es opening of the fight at Yellow Tavern General Custer's brilliant charge death of General Stuar After Merritt's division passed the river, Custer's brigade proceeded on to Beaver Dam Station tderness and were being conducted to Richmond. Custer also destroyed the station, two locomotives, tin's brigades, however, held fast there, while Custer, supported by Chapman's brigade, attacked the my's left and battery in a mounted charge. Custer's charge, with Chapman on his flank and the reops along my whole front moved forward, and as Custer went through the battery, capturing two of theing. While waiting for the pontoons I ordered Custer to proceed with his brigade to Hanover Stationrossroads to await events. After Gregg and Custer had gone, it was discovered that the railroad de practicable. On the 22d Gregg, Wilson, and Custer returned. The latter had gone on his expediti reinforce Lee. In the face of this impediment Custer's mission could not be executed fully, so he r[4 more...]
y on the morning of the 27th the crossing was made, Custer's brigade of Torbert's division driving from the focked this force with Devin's brigade, while he sent Custer to Hawe's Shop, from which point a road leading to reinforce Gregg as much as possible, so I directed Custer's brigade to report to him, sending, meanwhile, fordid not get up till the fight was over. As soon as Custer joined him, Gregg vigorously assaulted the Confedereen put into action. However, Gregg's division and Custer's brigade were equal to the situation, all unaided hop. Finally, however, Torbert threw Merritt's and Custer's brigades into the action, and the enemy retired, was being reinforced by infantry. I met Torbert at Custer's headquarters, and found that the two had already out promptly, Merritt's brigade first, followed by Custer's, on the direct road to Cold Harbor, while Devin's Church road Torbert was obliged to place a part of Custer's brigade on Merrltt's left so as to connect with D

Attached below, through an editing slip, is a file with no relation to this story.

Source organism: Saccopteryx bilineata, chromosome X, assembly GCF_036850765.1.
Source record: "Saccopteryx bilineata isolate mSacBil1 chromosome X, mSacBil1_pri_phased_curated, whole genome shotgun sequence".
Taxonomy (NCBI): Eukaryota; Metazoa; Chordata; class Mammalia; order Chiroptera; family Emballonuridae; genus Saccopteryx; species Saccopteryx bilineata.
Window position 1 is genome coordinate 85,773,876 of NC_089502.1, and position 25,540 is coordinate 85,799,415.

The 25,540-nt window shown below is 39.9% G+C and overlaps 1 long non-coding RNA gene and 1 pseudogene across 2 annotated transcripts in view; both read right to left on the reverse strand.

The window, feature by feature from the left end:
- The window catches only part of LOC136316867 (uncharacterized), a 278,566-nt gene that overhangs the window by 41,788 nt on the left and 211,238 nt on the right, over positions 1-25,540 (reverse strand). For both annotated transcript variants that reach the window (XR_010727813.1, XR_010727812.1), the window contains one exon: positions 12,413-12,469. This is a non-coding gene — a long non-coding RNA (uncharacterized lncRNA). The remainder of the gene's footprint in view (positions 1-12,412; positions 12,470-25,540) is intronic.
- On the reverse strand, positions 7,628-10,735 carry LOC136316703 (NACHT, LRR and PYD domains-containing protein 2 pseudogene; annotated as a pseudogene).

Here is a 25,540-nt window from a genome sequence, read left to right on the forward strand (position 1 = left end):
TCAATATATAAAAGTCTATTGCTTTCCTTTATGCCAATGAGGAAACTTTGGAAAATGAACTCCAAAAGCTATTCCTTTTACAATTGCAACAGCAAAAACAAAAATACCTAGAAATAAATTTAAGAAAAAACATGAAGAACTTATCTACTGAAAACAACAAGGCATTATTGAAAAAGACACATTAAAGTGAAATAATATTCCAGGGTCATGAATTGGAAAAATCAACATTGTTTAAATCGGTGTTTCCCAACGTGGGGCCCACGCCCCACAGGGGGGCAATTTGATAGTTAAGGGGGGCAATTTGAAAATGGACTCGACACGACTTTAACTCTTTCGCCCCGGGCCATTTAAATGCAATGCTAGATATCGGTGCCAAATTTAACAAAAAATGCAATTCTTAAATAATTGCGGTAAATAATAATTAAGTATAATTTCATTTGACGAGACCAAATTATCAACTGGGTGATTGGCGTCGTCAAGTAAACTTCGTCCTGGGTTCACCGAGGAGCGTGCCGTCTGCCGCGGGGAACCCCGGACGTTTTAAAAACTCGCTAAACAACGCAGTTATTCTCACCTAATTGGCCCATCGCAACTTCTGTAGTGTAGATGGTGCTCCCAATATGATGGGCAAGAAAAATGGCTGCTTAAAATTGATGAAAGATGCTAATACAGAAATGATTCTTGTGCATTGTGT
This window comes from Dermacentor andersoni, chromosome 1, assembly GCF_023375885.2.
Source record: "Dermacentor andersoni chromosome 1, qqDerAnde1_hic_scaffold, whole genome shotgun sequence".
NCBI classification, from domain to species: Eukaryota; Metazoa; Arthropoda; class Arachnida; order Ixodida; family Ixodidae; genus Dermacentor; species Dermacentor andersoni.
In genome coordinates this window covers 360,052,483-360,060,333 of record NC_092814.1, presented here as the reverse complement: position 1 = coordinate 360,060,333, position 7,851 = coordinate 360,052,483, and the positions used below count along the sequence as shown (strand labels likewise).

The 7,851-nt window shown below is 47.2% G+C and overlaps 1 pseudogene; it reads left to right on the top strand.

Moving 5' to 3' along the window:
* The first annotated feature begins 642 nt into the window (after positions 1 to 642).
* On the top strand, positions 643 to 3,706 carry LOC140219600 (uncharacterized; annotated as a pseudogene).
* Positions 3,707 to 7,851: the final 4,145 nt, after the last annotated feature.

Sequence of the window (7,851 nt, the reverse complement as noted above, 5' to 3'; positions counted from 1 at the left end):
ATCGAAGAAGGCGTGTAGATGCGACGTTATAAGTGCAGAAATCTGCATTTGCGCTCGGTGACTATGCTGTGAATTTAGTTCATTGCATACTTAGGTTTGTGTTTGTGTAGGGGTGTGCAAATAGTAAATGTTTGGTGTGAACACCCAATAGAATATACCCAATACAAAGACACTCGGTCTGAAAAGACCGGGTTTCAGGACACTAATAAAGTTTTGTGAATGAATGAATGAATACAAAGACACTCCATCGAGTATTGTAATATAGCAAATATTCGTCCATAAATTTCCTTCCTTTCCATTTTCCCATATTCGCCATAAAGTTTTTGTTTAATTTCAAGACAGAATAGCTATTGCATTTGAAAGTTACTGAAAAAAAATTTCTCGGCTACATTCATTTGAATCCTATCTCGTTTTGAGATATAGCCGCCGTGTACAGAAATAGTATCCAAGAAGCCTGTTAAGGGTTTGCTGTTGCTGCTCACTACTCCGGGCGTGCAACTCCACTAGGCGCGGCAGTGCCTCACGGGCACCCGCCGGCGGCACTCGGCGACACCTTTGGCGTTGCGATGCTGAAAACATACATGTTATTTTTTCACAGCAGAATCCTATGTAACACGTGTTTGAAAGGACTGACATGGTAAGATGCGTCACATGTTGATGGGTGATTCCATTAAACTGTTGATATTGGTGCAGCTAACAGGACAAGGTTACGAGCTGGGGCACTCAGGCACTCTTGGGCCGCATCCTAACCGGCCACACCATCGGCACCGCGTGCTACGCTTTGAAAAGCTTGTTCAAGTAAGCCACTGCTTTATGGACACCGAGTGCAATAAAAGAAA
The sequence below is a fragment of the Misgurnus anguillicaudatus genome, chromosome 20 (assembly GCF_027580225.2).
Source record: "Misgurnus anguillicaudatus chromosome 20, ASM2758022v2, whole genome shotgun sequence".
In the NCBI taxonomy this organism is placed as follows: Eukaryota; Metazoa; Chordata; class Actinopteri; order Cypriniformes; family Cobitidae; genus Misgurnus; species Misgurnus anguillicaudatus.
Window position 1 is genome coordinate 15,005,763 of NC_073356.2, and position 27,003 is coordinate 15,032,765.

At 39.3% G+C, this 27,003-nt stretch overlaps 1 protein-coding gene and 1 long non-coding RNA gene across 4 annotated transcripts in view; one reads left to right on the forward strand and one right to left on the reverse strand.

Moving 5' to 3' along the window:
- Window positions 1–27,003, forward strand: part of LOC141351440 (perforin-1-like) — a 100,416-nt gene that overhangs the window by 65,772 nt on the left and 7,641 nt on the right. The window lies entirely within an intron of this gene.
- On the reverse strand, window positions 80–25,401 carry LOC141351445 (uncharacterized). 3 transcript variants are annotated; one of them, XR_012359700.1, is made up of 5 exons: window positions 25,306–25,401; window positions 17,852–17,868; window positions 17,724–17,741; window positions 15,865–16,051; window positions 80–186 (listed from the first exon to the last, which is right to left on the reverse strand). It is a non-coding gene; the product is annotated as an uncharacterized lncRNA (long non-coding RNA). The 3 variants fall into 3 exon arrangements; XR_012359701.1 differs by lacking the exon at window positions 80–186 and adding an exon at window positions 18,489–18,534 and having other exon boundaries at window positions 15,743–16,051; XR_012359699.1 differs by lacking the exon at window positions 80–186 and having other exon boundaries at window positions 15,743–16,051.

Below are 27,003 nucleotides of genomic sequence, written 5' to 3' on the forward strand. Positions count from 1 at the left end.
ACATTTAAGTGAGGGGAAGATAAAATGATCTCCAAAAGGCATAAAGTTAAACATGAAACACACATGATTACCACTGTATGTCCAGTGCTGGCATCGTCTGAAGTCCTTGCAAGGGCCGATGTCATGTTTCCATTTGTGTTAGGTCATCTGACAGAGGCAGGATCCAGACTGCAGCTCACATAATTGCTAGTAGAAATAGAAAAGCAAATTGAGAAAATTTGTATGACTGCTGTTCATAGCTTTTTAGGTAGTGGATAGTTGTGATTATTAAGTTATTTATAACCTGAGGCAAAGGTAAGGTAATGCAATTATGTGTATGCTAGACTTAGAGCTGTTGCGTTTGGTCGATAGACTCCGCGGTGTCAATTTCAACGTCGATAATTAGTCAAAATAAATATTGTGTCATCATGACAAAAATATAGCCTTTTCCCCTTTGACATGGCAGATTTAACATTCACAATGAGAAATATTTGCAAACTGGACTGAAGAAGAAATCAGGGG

about three miles from Trevillian. Meanwhile Custer's brigade had been sent from where we bivouackoy Trevillian Station. In following this road Custer got to the rear of Hampton's division, having to Clayton's store to unite with Hampton. Custer, the moment he found himself in Hampton's rearion itself. The stampede and havoc wrought by Custer in Hampton's rear compelled him to turn Rosserigade in that direction, and while it attacked Custer on one side, Fitzhugh Lee's division, which ha could not be kept on the limited space within Custer's line, which now formed almost a complete cirove them to a secure place they, together with Custer's headquarters wagon and four of his caissons,al owners. As soon as the firing told that Custer had struck the enemy's rear, I directed Torberthat a portion of it was driven pell-mell into Custer's lines, leaving there about five hundred prismpton, posted on the west side of Black Creek, Custer's brigade meanwhile moving, mounted, on the ro[1 more...]